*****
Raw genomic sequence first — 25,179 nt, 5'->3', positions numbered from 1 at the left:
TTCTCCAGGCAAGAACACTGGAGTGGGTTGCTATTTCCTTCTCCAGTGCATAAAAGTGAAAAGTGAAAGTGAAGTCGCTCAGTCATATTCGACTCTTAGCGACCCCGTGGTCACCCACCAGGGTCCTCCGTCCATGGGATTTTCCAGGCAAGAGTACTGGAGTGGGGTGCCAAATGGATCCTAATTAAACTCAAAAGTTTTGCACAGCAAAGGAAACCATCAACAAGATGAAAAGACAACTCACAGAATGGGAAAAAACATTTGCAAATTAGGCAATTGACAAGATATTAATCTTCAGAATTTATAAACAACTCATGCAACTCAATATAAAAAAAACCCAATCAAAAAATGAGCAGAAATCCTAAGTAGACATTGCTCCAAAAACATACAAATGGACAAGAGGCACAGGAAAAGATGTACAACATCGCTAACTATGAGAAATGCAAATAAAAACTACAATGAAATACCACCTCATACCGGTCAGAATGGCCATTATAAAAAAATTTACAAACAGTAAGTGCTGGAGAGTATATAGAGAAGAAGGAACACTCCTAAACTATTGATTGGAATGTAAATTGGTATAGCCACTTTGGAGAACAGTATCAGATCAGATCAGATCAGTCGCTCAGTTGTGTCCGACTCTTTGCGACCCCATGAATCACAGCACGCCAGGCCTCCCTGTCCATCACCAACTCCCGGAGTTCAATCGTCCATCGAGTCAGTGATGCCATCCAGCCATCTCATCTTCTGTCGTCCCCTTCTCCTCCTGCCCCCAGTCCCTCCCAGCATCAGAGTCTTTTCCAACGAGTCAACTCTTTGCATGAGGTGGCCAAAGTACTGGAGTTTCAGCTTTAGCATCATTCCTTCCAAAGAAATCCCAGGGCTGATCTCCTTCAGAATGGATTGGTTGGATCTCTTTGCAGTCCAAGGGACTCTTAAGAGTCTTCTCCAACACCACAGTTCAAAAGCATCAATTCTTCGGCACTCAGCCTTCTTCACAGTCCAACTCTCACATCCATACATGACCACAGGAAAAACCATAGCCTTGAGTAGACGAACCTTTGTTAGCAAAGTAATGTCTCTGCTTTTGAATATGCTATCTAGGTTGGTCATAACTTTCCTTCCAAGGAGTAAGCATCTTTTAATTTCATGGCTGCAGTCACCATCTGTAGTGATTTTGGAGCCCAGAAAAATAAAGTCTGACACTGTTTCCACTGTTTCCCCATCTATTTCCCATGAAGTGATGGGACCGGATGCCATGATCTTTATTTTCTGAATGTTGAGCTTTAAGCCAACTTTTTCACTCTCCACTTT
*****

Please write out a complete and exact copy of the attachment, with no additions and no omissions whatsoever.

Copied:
Raw genomic sequence first — 25,179 nt, 5'->3', positions numbered from 1 at the left:
TTCTCCAGGCAAGAACACTGGAGTGGGTTGCTATTTCCTTCTCCAGTGCATAAAAGTGAAAAGTGAAAGTGAAGTCGCTCAGTCATATTCGACTCTTAGCGACCCCGTGGTCACCCACCAGGGTCCTCCGTCCATGGGATTTTCCAGGCAAGAGTACTGGAGTGGGGTGCCAAATGGATCCTAATTAAACTCAAAAGTTTTGCACAGCAAAGGAAACCATCAACAAGATGAAAAGACAACTCACAGAATGGGAAAAAACATTTGCAAATTAGGCAATTGACAAGATATTAATCTTCAGAATTTATAAACAACTCATGCAACTCAATATAAAAAAAACCCAATCAAAAAATGAGCAGAAATCCTAAGTAGACATTGCTCCAAAAACATACAAATGGACAAGAGGCACAGGAAAAGATGTACAACATCGCTAACTATGAGAAATGCAAATAAAAACTACAATGAAATACCACCTCATACCGGTCAGAATGGCCATTATAAAAAAATTTACAAACAGTAAGTGCTGGAGAGTATATAGAGAAGAAGGAACACTCCTAAACTATTGATTGGAATGTAAATTGGTATAGCCACTTTGGAGAACAGTATCAGATCAGATCAGATCAGTCGCTCAGTTGTGTCCGACTCTTTGCGACCCCATGAATCACAGCACGCCAGGCCTCCCTGTCCATCACCAACTCCCGGAGTTCAATCGTCCATCGAGTCAGTGATGCCATCCAGCCATCTCATCTTCTGTCGTCCCCTTCTCCTCCTGCCCCCAGTCCCTCCCAGCATCAGAGTCTTTTCCAACGAGTCAACTCTTTGCATGAGGTGGCCAAAGTACTGGAGTTTCAGCTTTAGCATCATTCCTTCCAAAGAAATCCCAGGGCTGATCTCCTTCAGAATGGATTGGTTGGATCTCTTTGCAGTCCAAGGGACTCTTAAGAGTCTTCTCCAACACCACAGTTCAAAAGCATCAATTCTTCGGCACTCAGCCTTCTTCACAGTCCAACTCTCACATCCATACATGACCACAGGAAAAACCATAGCCTTGAGTAGACGAACCTTTGTTAGCAAAGTAATGTCTCTGCTTTTGAATATGCTATCTAGGTTGGTCATAACTTTCCTTCCAAGGAGTAAGCATCTTTTAATTTCATGGCTGCAGTCACCATCTGTAGTGATTTTGGAGCCCAGAAAAATAAAGTCTGACACTGTTTCCACTGTTTCCCCATCTATTTCCCATGAAGTGATGGGACCGGATGCCATGATCTTTATTTTCTGAATGTTGAGCTTTAAGCCAACTTTTTCACTCTCCACTTT